4. Goals, Motivations, and Conflicts: What does your character want? What motivates them to take action, and what obstacles or conflicts stand in their way? This section is crucial for driving the plot forward.

Filling in the Storyboard

Now that your character storyboard is set up and you understand the essential character elements, it's time to start filling it in. Here's a step-by-step guide on how to use the storyboard to flesh out your characters:

  1. Physical Traits and Appearance: Create a panel for this section and add details about your character's physical appearance. You can use images, descriptions, or a combination of both to capture their look accurately.
  2. Personality Traits and Quirks: In a separate panel, delve into your character's personality. Describe their traits, such as introverted or extroverted, compassionate or ruthless, and any quirks that make them memorable.
  3. Backstory and History: Dedicate a panel to your character's backstory. Write down significant events from their past that have shaped their identity and choices. Include both positive and negative experiences.
  4. Goals, Motivations, and Conflicts: Create a panel for this crucial aspect of character development. Outline your character's goals, what motivates them to pursue these goals, and the conflicts or obstacles they face in achieving them.

Interconnecting Characters

Storyboards can also help you visualize the relationships and interactions between your characters. Consider creating separate character boards for each of your main characters and then arranging them on a larger board to show how they connect. This can be especially helpful in ensemble casts or stories with intricate character dynamics.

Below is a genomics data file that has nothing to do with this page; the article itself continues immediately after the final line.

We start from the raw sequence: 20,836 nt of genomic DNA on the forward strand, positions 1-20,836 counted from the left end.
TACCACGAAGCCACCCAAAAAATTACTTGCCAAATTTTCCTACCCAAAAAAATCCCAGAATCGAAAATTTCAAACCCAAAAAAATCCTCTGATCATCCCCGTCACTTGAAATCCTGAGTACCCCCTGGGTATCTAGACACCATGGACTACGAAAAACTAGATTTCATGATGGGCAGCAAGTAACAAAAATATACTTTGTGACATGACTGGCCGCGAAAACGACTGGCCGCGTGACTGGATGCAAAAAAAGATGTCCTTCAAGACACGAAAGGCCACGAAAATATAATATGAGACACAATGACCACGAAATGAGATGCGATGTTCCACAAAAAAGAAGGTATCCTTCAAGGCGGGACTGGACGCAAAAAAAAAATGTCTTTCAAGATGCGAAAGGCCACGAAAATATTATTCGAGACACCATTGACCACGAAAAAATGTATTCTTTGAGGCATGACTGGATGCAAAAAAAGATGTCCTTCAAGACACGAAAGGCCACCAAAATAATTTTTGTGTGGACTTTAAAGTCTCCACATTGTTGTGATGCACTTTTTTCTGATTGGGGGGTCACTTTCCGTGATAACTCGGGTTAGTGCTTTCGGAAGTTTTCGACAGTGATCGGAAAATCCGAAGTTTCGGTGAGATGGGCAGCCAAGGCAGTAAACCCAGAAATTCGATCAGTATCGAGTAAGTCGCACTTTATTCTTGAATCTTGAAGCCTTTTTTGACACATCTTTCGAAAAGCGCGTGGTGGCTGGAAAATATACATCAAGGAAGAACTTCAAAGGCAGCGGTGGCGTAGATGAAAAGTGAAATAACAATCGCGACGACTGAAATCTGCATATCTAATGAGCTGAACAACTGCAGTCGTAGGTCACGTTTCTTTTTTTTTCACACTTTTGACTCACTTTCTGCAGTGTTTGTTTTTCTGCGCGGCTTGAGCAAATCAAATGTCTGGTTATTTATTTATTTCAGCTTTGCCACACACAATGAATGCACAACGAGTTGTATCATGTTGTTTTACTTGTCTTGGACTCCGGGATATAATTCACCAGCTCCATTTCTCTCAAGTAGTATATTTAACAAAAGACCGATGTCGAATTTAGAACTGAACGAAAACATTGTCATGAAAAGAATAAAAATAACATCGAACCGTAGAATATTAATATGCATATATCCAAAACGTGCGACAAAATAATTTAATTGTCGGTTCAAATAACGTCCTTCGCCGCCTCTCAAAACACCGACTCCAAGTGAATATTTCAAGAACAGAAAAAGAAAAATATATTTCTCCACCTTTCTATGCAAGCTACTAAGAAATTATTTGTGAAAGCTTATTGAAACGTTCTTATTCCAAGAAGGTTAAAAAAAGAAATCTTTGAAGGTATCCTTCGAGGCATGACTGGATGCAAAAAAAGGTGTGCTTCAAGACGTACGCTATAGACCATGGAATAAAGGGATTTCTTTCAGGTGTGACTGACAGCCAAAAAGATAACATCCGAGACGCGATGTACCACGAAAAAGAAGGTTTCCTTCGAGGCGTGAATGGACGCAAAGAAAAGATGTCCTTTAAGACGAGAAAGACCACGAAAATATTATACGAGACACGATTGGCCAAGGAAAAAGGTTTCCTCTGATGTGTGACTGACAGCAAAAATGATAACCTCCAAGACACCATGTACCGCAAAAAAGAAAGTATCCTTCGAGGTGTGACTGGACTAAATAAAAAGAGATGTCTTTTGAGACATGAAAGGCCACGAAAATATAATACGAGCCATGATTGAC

Understanding how characters relate to one another can lead to richer, more authentic interactions and conflicts within your narrative.

Evolving Your Characters

Characters, like real people, should evolve throughout the story. Your character storyboard can be a dynamic tool that grows and changes as your characters do. Periodically revisit your character boards to update them with new information, character growth, and plot developments.

As your characters evolve, you can add notes or make changes on your storyboard to reflect these changes. This process will help you maintain consistency in your characters' development and ensure that their actions and motivations remain true to their evolving personalities.

Character development is a fundamental aspect of storytelling, and using storyboards can be a valuable tool for writers seeking to create compelling and well-rounded characters. Whether you choose a physical storyboard with sticky notes or a digital one with specialized software, the key is to systematically explore your characters' physical traits, personality, backstory, goals, and conflicts.

By visually mapping out your characters' journeys, relationships, and growth, you'll not only gain a deeper understanding of your characters but also enhance the authenticity and engagement of your narrative. 


Photo by Brands&People on Unsplash

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Author Interview: Erin Silver
First blurb for With A Good Eye
 

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Sunday, 26 May 2024